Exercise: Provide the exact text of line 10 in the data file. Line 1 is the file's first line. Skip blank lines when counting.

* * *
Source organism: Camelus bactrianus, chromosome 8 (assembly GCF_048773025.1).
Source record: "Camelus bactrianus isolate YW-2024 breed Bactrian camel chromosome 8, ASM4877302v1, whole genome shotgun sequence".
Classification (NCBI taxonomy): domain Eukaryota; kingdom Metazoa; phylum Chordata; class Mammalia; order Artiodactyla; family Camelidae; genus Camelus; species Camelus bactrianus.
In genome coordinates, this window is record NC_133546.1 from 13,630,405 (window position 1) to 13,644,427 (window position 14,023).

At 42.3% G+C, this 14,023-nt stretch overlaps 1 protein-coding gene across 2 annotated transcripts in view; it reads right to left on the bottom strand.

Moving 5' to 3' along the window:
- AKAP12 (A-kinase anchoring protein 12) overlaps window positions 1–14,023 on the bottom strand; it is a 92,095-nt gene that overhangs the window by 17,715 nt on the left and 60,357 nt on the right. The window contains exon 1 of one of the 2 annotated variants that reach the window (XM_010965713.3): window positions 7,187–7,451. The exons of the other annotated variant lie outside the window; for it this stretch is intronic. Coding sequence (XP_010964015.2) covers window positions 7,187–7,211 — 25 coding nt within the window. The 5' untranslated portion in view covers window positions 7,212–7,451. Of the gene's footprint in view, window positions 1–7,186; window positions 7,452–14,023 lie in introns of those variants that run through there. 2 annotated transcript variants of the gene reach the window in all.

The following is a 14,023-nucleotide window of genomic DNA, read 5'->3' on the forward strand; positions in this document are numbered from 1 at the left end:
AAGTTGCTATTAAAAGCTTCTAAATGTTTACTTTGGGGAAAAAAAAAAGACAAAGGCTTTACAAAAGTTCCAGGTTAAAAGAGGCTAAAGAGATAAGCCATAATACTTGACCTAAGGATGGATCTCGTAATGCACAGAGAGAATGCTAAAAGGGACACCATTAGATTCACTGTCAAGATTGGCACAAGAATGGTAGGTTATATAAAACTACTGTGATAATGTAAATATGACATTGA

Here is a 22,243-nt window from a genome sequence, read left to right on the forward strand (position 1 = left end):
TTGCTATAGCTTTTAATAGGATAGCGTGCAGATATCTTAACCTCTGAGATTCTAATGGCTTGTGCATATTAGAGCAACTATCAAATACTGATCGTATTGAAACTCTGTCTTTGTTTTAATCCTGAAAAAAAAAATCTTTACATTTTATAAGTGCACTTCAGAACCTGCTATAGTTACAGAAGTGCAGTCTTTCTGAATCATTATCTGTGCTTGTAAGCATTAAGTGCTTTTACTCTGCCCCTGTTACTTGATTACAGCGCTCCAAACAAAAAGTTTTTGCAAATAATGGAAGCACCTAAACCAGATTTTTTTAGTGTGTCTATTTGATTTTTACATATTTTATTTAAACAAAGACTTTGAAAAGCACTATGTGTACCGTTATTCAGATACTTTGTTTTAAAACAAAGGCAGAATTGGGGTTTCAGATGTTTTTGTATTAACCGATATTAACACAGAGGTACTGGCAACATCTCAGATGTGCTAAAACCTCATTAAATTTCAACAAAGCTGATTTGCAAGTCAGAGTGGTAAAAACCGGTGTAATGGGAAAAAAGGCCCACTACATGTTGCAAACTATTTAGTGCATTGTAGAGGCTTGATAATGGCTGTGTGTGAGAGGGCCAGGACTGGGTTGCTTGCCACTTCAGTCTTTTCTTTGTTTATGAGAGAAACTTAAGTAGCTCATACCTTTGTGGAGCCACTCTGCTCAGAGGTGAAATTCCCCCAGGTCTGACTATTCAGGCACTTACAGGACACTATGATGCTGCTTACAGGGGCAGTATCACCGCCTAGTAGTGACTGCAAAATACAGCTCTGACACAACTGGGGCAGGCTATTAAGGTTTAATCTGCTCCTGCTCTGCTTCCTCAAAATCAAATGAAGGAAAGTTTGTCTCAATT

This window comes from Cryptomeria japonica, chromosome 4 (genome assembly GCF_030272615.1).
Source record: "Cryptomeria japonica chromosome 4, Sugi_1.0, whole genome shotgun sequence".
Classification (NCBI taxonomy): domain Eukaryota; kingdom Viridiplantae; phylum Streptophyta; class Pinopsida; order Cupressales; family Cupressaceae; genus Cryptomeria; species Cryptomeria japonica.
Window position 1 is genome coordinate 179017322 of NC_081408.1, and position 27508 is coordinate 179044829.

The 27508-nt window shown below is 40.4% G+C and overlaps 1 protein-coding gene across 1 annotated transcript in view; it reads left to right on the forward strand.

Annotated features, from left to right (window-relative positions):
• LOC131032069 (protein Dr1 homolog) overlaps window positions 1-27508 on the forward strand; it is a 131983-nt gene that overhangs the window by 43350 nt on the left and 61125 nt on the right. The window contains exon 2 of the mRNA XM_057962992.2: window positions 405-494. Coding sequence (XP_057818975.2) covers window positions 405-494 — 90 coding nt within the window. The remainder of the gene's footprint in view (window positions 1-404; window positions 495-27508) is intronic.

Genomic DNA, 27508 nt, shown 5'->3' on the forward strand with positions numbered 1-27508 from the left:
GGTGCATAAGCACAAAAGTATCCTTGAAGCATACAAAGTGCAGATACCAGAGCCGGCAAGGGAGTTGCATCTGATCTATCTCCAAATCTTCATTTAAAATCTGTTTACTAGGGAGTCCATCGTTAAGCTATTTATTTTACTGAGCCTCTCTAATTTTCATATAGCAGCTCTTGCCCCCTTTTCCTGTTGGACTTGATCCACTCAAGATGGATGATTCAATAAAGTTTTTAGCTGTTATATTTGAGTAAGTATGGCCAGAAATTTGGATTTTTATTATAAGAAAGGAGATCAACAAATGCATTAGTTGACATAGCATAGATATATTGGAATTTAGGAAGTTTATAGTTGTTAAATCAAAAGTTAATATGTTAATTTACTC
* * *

Here is a 22,243-nt window from a genome sequence, read left to right on the forward strand (position 1 = left end):